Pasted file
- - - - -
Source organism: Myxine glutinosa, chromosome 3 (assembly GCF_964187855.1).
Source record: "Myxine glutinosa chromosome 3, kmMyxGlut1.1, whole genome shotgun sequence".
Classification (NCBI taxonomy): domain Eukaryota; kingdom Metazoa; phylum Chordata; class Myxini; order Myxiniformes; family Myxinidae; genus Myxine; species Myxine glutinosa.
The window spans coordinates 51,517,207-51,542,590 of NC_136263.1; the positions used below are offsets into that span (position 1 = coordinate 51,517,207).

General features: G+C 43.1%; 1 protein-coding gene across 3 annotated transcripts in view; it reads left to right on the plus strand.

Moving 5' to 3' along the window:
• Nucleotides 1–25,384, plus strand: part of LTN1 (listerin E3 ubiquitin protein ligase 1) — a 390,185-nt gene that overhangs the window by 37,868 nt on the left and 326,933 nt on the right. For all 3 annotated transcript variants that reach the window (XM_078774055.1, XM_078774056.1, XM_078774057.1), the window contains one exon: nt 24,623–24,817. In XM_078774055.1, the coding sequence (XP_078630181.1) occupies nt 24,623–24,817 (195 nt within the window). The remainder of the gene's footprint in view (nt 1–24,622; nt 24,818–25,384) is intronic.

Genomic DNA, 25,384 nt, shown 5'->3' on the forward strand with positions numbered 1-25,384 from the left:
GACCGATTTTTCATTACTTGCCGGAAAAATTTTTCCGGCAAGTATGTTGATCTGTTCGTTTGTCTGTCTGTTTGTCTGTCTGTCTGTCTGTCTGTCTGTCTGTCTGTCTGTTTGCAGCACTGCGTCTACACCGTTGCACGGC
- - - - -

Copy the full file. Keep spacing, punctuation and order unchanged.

Source organism: Myxine glutinosa, chromosome 3 (assembly GCF_964187855.1).
Source record: "Myxine glutinosa chromosome 3, kmMyxGlut1.1, whole genome shotgun sequence".
Classification (NCBI taxonomy): domain Eukaryota; kingdom Metazoa; phylum Chordata; class Myxini; order Myxiniformes; family Myxinidae; genus Myxine; species Myxine glutinosa.
The window spans coordinates 51,517,207-51,542,590 of NC_136263.1; the positions used below are offsets into that span (position 1 = coordinate 51,517,207).

General features: G+C 43.1%; 1 protein-coding gene across 3 annotated transcripts in view; it reads left to right on the plus strand.

Moving 5' to 3' along the window:
• Nucleotides 1–25,384, plus strand: part of LTN1 (listerin E3 ubiquitin protein ligase 1) — a 390,185-nt gene that overhangs the window by 37,868 nt on the left and 326,933 nt on the right. For all 3 annotated transcript variants that reach the window (XM_078774055.1, XM_078774056.1, XM_078774057.1), the window contains one exon: nt 24,623–24,817. In XM_078774055.1, the coding sequence (XP_078630181.1) occupies nt 24,623–24,817 (195 nt within the window). The remainder of the gene's footprint in view (nt 1–24,622; nt 24,818–25,384) is intronic.

Genomic DNA, 25,384 nt, shown 5'->3' on the forward strand with positions numbered 1-25,384 from the left:
GACCGATTTTTCATTACTTGCCGGAAAAATTTTTCCGGCAAGTATGTTGATCTGTTCGTTTGTCTGTCTGTTTGTCTGTCTGTCTGTCTGTCTGTCTGTCTGTCTGTCTGTTTGCAGCACTGCGTCTACACCGTTGCACGGC